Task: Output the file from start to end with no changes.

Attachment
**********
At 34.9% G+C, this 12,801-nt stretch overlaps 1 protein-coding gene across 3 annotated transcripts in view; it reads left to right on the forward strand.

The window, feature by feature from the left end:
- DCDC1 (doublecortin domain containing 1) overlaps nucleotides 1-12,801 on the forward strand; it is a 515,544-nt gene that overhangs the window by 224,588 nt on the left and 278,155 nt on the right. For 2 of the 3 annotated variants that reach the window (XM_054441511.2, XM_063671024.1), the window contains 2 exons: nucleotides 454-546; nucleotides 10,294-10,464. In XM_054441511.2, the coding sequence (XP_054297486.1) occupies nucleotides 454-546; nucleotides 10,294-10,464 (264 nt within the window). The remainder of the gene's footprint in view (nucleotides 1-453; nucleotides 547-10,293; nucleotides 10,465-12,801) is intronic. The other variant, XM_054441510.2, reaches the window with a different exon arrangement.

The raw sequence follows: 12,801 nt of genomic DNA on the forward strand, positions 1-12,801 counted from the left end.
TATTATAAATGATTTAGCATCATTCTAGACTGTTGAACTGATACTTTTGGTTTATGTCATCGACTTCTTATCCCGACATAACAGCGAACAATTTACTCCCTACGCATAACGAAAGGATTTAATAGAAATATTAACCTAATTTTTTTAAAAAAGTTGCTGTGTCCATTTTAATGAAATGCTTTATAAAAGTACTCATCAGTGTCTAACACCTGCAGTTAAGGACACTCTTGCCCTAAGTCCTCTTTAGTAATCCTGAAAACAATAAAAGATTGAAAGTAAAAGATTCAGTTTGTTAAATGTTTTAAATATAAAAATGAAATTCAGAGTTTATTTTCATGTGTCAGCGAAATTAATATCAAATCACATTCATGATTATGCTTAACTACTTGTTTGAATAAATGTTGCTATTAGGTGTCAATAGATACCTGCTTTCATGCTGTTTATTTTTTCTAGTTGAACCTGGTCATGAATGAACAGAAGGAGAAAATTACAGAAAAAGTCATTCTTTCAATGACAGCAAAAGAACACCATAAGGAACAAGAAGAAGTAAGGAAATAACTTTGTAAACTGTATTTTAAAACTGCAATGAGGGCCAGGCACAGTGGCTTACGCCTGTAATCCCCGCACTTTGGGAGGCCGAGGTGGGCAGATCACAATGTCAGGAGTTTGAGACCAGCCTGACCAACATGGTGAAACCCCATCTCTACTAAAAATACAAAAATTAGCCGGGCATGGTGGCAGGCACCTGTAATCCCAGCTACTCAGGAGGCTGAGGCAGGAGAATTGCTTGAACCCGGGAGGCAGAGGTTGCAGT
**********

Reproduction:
At 34.9% G+C, this 12,801-nt stretch overlaps 1 protein-coding gene across 3 annotated transcripts in view; it reads left to right on the forward strand.

The window, feature by feature from the left end:
- DCDC1 (doublecortin domain containing 1) overlaps nucleotides 1-12,801 on the forward strand; it is a 515,544-nt gene that overhangs the window by 224,588 nt on the left and 278,155 nt on the right. For 2 of the 3 annotated variants that reach the window (XM_054441511.2, XM_063671024.1), the window contains 2 exons: nucleotides 454-546; nucleotides 10,294-10,464. In XM_054441511.2, the coding sequence (XP_054297486.1) occupies nucleotides 454-546; nucleotides 10,294-10,464 (264 nt within the window). The remainder of the gene's footprint in view (nucleotides 1-453; nucleotides 547-10,293; nucleotides 10,465-12,801) is intronic. The other variant, XM_054441510.2, reaches the window with a different exon arrangement.

The raw sequence follows: 12,801 nt of genomic DNA on the forward strand, positions 1-12,801 counted from the left end.
TATTATAAATGATTTAGCATCATTCTAGACTGTTGAACTGATACTTTTGGTTTATGTCATCGACTTCTTATCCCGACATAACAGCGAACAATTTACTCCCTACGCATAACGAAAGGATTTAATAGAAATATTAACCTAATTTTTTTAAAAAAGTTGCTGTGTCCATTTTAATGAAATGCTTTATAAAAGTACTCATCAGTGTCTAACACCTGCAGTTAAGGACACTCTTGCCCTAAGTCCTCTTTAGTAATCCTGAAAACAATAAAAGATTGAAAGTAAAAGATTCAGTTTGTTAAATGTTTTAAATATAAAAATGAAATTCAGAGTTTATTTTCATGTGTCAGCGAAATTAATATCAAATCACATTCATGATTATGCTTAACTACTTGTTTGAATAAATGTTGCTATTAGGTGTCAATAGATACCTGCTTTCATGCTGTTTATTTTTTCTAGTTGAACCTGGTCATGAATGAACAGAAGGAGAAAATTACAGAAAAAGTCATTCTTTCAATGACAGCAAAAGAACACCATAAGGAACAAGAAGAAGTAAGGAAATAACTTTGTAAACTGTATTTTAAAACTGCAATGAGGGCCAGGCACAGTGGCTTACGCCTGTAATCCCCGCACTTTGGGAGGCCGAGGTGGGCAGATCACAATGTCAGGAGTTTGAGACCAGCCTGACCAACATGGTGAAACCCCATCTCTACTAAAAATACAAAAATTAGCCGGGCATGGTGGCAGGCACCTGTAATCCCAGCTACTCAGGAGGCTGAGGCAGGAGAATTGCTTGAACCCGGGAGGCAGAGGTTGCAGT